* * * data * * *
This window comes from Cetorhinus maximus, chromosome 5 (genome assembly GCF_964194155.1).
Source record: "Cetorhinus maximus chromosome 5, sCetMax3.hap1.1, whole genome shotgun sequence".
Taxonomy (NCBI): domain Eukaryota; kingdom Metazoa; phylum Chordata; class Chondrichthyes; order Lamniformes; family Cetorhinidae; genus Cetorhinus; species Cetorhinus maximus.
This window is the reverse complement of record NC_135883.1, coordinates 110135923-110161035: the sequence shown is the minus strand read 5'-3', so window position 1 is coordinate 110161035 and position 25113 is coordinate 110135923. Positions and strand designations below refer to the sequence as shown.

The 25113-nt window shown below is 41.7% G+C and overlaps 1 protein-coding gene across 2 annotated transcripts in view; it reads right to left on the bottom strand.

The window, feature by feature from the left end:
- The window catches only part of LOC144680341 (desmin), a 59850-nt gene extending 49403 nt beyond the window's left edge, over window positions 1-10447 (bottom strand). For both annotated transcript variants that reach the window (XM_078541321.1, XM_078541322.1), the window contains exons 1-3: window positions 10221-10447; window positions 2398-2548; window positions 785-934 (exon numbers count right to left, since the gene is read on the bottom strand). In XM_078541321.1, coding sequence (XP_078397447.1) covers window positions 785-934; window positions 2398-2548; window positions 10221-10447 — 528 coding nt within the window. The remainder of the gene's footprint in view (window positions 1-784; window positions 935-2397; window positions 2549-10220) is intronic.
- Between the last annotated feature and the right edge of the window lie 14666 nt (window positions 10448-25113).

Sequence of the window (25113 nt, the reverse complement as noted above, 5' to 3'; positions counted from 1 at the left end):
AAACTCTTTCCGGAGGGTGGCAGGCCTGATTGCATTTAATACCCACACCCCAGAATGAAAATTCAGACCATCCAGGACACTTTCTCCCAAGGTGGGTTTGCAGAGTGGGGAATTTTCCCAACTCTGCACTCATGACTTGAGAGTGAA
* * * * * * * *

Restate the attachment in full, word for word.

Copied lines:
This window comes from Cetorhinus maximus, chromosome 5 (genome assembly GCF_964194155.1).
Source record: "Cetorhinus maximus chromosome 5, sCetMax3.hap1.1, whole genome shotgun sequence".
Taxonomy (NCBI): domain Eukaryota; kingdom Metazoa; phylum Chordata; class Chondrichthyes; order Lamniformes; family Cetorhinidae; genus Cetorhinus; species Cetorhinus maximus.
This window is the reverse complement of record NC_135883.1, coordinates 110135923-110161035: the sequence shown is the minus strand read 5'-3', so window position 1 is coordinate 110161035 and position 25113 is coordinate 110135923. Positions and strand designations below refer to the sequence as shown.

The 25113-nt window shown below is 41.7% G+C and overlaps 1 protein-coding gene across 2 annotated transcripts in view; it reads right to left on the bottom strand.

The window, feature by feature from the left end:
- The window catches only part of LOC144680341 (desmin), a 59850-nt gene extending 49403 nt beyond the window's left edge, over window positions 1-10447 (bottom strand). For both annotated transcript variants that reach the window (XM_078541321.1, XM_078541322.1), the window contains exons 1-3: window positions 10221-10447; window positions 2398-2548; window positions 785-934 (exon numbers count right to left, since the gene is read on the bottom strand). In XM_078541321.1, coding sequence (XP_078397447.1) covers window positions 785-934; window positions 2398-2548; window positions 10221-10447 — 528 coding nt within the window. The remainder of the gene's footprint in view (window positions 1-784; window positions 935-2397; window positions 2549-10220) is intronic.
- Between the last annotated feature and the right edge of the window lie 14666 nt (window positions 10448-25113).

Sequence of the window (25113 nt, the reverse complement as noted above, 5' to 3'; positions counted from 1 at the left end):
AAACTCTTTCCGGAGGGTGGCAGGCCTGATTGCATTTAATACCCACACCCCAGAATGAAAATTCAGACCATCCAGGACACTTTCTCCCAAGGTGGGTTTGCAGAGTGGGGAATTTTCCCAACTCTGCACTCATGACTTGAGAGTGAA